IT is hoped a rollout of new body-worn cameras for Queensland police officers will reduce the number of complaints made against cops.
A total 2200 new cameras have been rolled out to police stations in Queensland, including Brisbane, Maryborough, Rockhampton, Mackay, Sunshine Coast, Ipswich, Toowoomba, Caboolture, Palm Island and the Gold Coast.
Before the state government rollout, police officers who wanted to wear a camera on their vests had to buy it themselves.
Police Commissioner Ian Stewart said he hoped every police officer would have their own camera eventually as part of the government rollout.
The new cameras will be assigned to frontline police officers, who will wear them on their uniform.
The camera will be turned on for the officers' whole shift, but won't start recording until they tap a switch. Once it has been tapped, the recording will begin from 30 seconds beforehand.
Constable Greg Fairbrother, who is based in Brisbane's Fortitude Valley, said he used to have his own camera but was looking forward to the new devices. He said more work was required managing his previous camera because of large file sizes.
"We get a number of complaints as police about the use of excess force so it's a good record of what actually happened instead of just our word against the person who's making the complaint's word," he said.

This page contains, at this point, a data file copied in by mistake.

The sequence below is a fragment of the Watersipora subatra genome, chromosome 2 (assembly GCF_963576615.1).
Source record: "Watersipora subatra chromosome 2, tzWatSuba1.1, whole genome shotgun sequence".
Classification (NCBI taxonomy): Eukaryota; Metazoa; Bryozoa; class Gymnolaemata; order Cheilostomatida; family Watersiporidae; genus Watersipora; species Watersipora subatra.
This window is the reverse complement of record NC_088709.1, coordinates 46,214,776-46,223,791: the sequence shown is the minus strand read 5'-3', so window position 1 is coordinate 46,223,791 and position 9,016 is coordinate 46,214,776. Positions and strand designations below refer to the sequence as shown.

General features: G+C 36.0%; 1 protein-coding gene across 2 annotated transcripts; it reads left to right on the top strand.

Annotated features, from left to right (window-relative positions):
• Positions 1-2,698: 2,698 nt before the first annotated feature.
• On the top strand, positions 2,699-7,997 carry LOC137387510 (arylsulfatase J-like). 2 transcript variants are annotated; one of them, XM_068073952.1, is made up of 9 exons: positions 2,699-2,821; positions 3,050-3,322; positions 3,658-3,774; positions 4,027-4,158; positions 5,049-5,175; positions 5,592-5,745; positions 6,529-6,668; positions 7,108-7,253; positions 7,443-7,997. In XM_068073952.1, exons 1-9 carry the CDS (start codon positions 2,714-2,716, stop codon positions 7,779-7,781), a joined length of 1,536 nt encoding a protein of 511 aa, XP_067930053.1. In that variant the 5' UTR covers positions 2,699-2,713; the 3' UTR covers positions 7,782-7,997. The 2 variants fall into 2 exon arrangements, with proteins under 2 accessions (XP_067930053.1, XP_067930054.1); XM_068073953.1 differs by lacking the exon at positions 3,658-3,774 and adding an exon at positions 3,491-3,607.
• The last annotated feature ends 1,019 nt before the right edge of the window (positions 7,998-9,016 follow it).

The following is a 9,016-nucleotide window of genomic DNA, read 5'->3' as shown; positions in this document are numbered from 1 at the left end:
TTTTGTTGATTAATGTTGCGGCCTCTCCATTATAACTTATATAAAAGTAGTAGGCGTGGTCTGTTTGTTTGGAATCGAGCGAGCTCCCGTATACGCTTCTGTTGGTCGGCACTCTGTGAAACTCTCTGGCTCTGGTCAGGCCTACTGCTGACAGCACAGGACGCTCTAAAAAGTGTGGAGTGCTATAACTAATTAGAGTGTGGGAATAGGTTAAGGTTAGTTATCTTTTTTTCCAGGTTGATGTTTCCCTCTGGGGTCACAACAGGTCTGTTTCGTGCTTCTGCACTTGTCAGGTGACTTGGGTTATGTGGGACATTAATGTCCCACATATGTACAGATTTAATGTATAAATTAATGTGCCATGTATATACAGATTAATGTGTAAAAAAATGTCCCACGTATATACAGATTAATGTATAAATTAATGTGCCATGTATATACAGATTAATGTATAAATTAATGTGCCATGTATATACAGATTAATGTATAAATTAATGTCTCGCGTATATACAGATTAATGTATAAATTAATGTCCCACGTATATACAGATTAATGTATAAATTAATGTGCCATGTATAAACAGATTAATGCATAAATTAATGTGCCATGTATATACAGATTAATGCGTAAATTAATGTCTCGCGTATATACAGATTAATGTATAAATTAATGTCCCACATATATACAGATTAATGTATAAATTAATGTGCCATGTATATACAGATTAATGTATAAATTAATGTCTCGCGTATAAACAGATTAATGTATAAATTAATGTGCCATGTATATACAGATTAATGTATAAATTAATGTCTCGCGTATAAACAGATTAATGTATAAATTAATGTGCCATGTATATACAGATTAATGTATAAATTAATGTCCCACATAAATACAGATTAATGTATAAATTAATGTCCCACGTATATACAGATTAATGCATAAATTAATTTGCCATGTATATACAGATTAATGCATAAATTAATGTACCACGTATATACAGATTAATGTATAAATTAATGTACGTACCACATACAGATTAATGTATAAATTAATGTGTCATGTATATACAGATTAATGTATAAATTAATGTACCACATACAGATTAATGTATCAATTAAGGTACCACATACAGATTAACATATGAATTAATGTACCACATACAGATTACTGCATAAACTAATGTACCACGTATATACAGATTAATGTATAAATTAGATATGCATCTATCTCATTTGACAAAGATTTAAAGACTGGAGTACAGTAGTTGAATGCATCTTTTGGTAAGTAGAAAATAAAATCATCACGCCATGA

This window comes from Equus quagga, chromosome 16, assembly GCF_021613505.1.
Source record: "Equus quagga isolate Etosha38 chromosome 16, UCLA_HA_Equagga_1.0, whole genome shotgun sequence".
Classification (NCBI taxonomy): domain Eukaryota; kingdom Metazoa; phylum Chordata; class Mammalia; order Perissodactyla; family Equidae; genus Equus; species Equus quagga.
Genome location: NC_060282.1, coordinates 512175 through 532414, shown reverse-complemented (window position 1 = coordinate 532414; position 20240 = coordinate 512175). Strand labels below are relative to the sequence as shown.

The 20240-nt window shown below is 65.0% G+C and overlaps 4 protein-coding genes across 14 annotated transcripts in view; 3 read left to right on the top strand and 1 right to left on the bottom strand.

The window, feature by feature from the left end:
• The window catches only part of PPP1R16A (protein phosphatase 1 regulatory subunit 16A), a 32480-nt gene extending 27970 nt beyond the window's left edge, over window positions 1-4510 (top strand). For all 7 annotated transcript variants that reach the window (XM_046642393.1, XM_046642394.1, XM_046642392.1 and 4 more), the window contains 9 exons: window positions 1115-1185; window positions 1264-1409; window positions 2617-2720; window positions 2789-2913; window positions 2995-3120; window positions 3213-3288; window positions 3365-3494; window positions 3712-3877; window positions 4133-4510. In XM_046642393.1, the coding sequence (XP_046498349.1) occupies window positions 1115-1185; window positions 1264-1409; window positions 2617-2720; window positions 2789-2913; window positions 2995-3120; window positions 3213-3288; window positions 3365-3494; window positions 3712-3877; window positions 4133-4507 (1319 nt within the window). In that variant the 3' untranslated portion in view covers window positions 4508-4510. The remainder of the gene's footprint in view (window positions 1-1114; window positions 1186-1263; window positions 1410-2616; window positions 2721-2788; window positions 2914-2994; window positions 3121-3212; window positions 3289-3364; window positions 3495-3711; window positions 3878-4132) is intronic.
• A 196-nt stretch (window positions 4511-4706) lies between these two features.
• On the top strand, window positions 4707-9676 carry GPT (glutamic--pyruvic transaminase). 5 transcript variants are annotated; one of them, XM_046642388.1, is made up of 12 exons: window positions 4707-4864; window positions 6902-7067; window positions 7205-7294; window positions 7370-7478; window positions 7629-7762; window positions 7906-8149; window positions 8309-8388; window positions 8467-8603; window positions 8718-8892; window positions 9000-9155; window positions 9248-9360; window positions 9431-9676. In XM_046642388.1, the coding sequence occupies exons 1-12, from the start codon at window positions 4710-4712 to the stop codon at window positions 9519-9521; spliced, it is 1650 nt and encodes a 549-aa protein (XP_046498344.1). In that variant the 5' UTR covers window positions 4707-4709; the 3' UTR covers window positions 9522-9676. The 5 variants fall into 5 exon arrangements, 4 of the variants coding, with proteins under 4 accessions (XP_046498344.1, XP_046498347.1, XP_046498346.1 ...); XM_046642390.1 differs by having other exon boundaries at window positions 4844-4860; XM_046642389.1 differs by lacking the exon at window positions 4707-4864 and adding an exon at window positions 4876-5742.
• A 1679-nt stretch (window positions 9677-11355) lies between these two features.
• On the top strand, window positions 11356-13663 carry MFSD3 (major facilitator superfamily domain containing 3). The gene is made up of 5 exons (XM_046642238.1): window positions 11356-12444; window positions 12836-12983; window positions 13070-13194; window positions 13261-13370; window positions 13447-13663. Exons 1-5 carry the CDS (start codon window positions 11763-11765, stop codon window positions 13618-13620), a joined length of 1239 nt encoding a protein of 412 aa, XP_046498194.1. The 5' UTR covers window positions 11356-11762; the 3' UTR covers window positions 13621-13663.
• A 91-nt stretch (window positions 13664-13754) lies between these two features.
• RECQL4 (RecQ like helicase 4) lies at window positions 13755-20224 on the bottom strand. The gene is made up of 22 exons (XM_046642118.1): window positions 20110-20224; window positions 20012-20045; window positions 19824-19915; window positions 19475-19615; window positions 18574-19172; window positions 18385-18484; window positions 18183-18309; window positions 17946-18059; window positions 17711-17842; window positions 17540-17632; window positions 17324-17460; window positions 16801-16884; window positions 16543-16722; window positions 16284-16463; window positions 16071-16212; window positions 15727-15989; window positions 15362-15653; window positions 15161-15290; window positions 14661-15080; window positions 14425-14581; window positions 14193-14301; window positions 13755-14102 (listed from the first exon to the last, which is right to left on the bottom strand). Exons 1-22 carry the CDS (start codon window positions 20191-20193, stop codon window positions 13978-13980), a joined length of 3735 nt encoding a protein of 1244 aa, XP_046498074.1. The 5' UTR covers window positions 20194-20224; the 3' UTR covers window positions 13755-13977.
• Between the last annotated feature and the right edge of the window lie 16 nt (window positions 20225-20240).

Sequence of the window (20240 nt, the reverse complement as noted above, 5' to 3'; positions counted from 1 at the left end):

Mr Stewart said the 26 locations across Queensland where the devices would be sent were chosen based on the risks involved and what officers faced on a daily basis.
Areas with entertainment precincts were also prioritised.
Mr Stewart said research had shown these devices would improve community safety and the safety of police officers.
"And it's about credibility, organisational credibility," he said. "We're looking forward to being able to provide much more evidence that our officers are doing the right thing."
Police Minister Bill Byrne said the 2200 new devices added to the 500 already rolled out on the Gold Coast during a trial.
He said this was the largest number of devices rolled out to any law enforcement agency in Australia, and the fourth largest rollout in the world.
Mr Byrne said $6 million had been allocated over three years.
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